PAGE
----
Friday, August 12, 2011

12/08/2011: Industrial Output - Euro area June 2011

European industrial production indices released today show that through June 2011, core Euro area economies have slowed down significantly their industrial and manufacturing output growth. This outcome, well flagged earlier by PMIs and eurocoin leading indicator of economic activity, implies that in all likelihood, Euro area growth for Q3 2011 is going to show if not an outright contraction, at the very least flat-line performance.

For Ireland (we have data through July now - see PMI data analysis for manufacturing and services, plus additional analysis of exporting activity and industrial turnover and volumes) this trend is now fully established with either contraction signals remaining persistent over recent months or flat-line trend being established on more volatile industrial production data for some 12 months now.

But what about the rest of the EU and the Euro area? Here is the data.

Industrial production index showed a decline from 101.63 in May to 100.94 in June for the first time since September 2010 (against 2008 average of 106.6, 2009 average of 90.88, 2010 average of 97.66 and 2011 average to-date of 101.18) driven, primarily by:
  • Germany index falling from 111.7 in May to 110.8 in June, with current 2011 average to-date standing at 110.37, up on 2010 average of 103.48, 2009 average of 93.46, but below 2008 average of 111.73
  • Greece contracting from already recessionary 75.68 in May to 74.02 in June - the worst performance since 1994 when the series began
  • Spain posted a decline from 84.97 to 84.26 between May and June this year. This compares poorly against the running average for 2011 to-date of 84.87, 2010 average of 84.68 and 2008 average of 99.55. However, the index is still above 2009 average of 83.97
  • France also recorded a decline in industrial activity from 94.80 in may to 93.20 in June with current average for 2011 to-date standing at 93.93, ahead of 2010 level of 91.49 and 2009 level of 86.95, but below 2008 average of 99.40.
  • Italy recorded a decline from 90.00 in May to 89.5 in June with current 2011 average to-date remaining ahead of 2009 and 2010 averages, but well below 2008 average of 102.00
  • Netherlands, Denmark, Portugal and Finland showed declines in their indices in June
  • Ireland and the UK were the two countries in the series to show an increase in the index, while Belgium, Austria and Sweden did not report data for June.
  • Poland showed a slowdown in the sector from 143.7 in May to 140.6 in June with current 2011 average to-date standing at 140.77, still significantly up on 2010, 2009 and 2008 averages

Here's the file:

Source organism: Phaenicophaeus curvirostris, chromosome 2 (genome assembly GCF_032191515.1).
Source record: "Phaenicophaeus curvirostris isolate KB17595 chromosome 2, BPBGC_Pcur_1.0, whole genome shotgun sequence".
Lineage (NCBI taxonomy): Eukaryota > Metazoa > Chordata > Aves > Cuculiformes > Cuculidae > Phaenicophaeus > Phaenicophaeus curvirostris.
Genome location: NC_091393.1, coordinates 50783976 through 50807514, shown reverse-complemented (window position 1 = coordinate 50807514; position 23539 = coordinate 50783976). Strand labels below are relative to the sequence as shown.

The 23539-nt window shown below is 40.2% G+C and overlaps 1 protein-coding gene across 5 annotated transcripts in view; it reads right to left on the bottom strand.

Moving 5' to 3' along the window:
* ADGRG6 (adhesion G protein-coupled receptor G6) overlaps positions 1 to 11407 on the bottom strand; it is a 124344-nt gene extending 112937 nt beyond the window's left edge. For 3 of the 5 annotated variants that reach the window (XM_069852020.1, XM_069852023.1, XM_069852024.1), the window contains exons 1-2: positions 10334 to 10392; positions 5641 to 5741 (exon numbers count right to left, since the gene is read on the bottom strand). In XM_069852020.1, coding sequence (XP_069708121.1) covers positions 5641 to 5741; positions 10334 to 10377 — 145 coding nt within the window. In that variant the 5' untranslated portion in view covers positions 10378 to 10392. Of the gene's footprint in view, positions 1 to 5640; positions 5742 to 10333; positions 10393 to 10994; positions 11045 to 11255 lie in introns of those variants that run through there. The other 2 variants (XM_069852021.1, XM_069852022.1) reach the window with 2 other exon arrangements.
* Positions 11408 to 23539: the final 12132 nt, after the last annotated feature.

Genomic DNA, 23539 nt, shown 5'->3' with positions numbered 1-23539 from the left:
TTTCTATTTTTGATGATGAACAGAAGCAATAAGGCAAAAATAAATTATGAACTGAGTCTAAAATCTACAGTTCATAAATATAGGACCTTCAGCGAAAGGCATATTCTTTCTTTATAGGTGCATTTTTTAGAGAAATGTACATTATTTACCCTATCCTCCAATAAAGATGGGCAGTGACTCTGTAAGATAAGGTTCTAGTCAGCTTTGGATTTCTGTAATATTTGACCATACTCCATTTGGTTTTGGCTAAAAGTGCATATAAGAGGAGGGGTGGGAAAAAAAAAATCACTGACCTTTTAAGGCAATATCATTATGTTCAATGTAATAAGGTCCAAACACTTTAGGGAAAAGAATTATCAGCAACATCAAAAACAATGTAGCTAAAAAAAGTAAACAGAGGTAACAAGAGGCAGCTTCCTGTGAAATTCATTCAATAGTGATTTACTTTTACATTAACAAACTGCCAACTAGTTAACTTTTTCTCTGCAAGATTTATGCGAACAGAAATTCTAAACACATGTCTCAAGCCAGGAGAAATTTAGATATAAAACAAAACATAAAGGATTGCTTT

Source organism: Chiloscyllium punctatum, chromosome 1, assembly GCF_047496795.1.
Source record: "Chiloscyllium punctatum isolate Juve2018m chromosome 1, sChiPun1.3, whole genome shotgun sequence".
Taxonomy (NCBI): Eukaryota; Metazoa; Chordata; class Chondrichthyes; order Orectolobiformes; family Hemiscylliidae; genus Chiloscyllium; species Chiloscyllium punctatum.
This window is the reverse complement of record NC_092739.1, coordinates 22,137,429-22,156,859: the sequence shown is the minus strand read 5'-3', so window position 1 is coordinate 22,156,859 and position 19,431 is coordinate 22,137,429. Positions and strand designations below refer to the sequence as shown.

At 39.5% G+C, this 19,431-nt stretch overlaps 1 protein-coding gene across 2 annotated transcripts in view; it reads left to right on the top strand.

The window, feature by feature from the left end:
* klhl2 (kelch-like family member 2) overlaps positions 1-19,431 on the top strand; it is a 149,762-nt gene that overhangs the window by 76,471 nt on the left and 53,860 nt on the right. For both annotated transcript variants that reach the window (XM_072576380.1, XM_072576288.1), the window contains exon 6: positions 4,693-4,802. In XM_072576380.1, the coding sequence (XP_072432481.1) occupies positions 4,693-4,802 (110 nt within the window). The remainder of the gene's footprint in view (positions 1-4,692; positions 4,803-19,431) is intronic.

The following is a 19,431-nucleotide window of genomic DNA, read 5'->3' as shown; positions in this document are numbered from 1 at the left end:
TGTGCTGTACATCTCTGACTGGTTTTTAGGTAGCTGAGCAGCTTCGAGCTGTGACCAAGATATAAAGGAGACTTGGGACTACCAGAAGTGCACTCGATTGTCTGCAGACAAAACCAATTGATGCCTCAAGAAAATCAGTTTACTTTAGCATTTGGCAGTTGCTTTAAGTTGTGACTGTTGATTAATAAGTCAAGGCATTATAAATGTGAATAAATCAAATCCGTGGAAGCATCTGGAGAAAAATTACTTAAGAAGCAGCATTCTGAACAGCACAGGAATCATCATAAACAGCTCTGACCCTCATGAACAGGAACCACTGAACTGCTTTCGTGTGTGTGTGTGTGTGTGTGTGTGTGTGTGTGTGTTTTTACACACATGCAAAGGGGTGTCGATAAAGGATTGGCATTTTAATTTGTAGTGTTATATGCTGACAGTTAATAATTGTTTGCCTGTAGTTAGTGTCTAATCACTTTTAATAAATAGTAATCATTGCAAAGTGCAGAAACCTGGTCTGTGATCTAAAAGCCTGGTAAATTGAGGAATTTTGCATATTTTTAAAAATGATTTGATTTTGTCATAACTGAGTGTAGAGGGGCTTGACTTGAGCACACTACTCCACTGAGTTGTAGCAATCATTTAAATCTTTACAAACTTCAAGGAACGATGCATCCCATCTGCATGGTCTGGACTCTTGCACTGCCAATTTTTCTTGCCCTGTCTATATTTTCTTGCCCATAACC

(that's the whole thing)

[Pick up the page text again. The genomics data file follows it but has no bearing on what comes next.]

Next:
• The UK posted a marginal increase in the index from 89.57 in may to 89.58 in June with current 2011 to-date average running at 90.09 - ahead of 2010 average of 89.99 (marginally) and 2009 average of 87.74, but below 2008 average of 97.58.
Charts to illustrate (note: SOEs refers to Small Open Economies):

On Manufacturing side: Denmark, Germany, Greece, Spain, France, Italy, the Netherlands, Poland, Portugal, Finland and the UK all showed declines in output activity. Only Ireland posted a rise in June.
Euro area manufacturing activity overall fell from 102.76 in May to 101.67 in June and is now below 2011 average to-date of 102.32, although still running ahead of the annual averages for 2009 and 2010. 2008 annual average was 107.27, well ahead of the activity levels to-date.

New orders also came in disturbingly lower at 104.64 in June down from 105.74 in May. New orders index now running below its 2011 to-date average of 104.77 and below 2008 average of 110.09, thaough still well-ahead of 2010 and 2009 averages.
Again, as before, new orders fell in Denmark, Germany, Greece, Spain, France, the Netherlands, Poland, Portugal, Finland and the UK. The New Orders sub-index rose in June in Ireland and Italy.

Capital goods production declined significantly in the Euro area from 107.05 in may to 105.5 in June and now stands below 105.55 running 2011 average to-date, ahead of 2009 and 2010 averages, but below 2008 average of 113.52.
In terms of individual countries, capital goods output fell in Denmark, Germany, Ireland, Greece, Spain, France, the Netherlands, Poland and Portugal. Output rose in Italy, Finland and the UK.
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